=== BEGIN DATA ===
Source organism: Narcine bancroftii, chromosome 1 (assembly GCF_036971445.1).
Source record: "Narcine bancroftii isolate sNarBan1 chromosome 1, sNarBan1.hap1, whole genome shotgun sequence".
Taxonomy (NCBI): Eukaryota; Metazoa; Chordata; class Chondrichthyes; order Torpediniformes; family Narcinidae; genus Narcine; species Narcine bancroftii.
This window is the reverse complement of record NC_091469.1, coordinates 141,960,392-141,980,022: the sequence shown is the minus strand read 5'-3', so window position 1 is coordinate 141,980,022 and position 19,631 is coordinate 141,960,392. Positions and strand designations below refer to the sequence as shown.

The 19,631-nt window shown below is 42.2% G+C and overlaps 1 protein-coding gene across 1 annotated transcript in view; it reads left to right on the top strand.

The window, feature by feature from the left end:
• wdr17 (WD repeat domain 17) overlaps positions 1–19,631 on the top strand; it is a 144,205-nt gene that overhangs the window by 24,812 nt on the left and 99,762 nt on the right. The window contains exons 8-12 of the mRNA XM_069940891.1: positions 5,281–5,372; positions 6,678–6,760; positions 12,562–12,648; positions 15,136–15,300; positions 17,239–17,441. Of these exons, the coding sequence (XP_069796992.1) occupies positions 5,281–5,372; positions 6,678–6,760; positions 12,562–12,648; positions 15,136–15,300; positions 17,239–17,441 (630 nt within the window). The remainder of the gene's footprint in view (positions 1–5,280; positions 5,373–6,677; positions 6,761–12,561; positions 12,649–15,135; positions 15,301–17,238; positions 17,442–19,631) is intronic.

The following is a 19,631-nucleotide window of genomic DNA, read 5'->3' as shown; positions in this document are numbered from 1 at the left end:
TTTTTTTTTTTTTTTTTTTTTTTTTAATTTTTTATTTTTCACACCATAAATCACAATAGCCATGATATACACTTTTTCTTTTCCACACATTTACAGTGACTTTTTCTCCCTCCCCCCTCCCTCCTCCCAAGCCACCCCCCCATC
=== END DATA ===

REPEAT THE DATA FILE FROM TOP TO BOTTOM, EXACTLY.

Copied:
Source organism: Narcine bancroftii, chromosome 1 (assembly GCF_036971445.1).
Source record: "Narcine bancroftii isolate sNarBan1 chromosome 1, sNarBan1.hap1, whole genome shotgun sequence".
Taxonomy (NCBI): Eukaryota; Metazoa; Chordata; class Chondrichthyes; order Torpediniformes; family Narcinidae; genus Narcine; species Narcine bancroftii.
This window is the reverse complement of record NC_091469.1, coordinates 141,960,392-141,980,022: the sequence shown is the minus strand read 5'-3', so window position 1 is coordinate 141,980,022 and position 19,631 is coordinate 141,960,392. Positions and strand designations below refer to the sequence as shown.

The 19,631-nt window shown below is 42.2% G+C and overlaps 1 protein-coding gene across 1 annotated transcript in view; it reads left to right on the top strand.

The window, feature by feature from the left end:
• wdr17 (WD repeat domain 17) overlaps positions 1–19,631 on the top strand; it is a 144,205-nt gene that overhangs the window by 24,812 nt on the left and 99,762 nt on the right. The window contains exons 8-12 of the mRNA XM_069940891.1: positions 5,281–5,372; positions 6,678–6,760; positions 12,562–12,648; positions 15,136–15,300; positions 17,239–17,441. Of these exons, the coding sequence (XP_069796992.1) occupies positions 5,281–5,372; positions 6,678–6,760; positions 12,562–12,648; positions 15,136–15,300; positions 17,239–17,441 (630 nt within the window). The remainder of the gene's footprint in view (positions 1–5,280; positions 5,373–6,677; positions 6,761–12,561; positions 12,649–15,135; positions 15,301–17,238; positions 17,442–19,631) is intronic.

The following is a 19,631-nucleotide window of genomic DNA, read 5'->3' as shown; positions in this document are numbered from 1 at the left end:
TTTTTTTTTTTTTTTTTTTTTTTTTAATTTTTTATTTTTCACACCATAAATCACAATAGCCATGATATACACTTTTTCTTTTCCACACATTTACAGTGACTTTTTCTCCCTCCCCCCTCCCTCCTCCCAAGCCACCCCCCCATC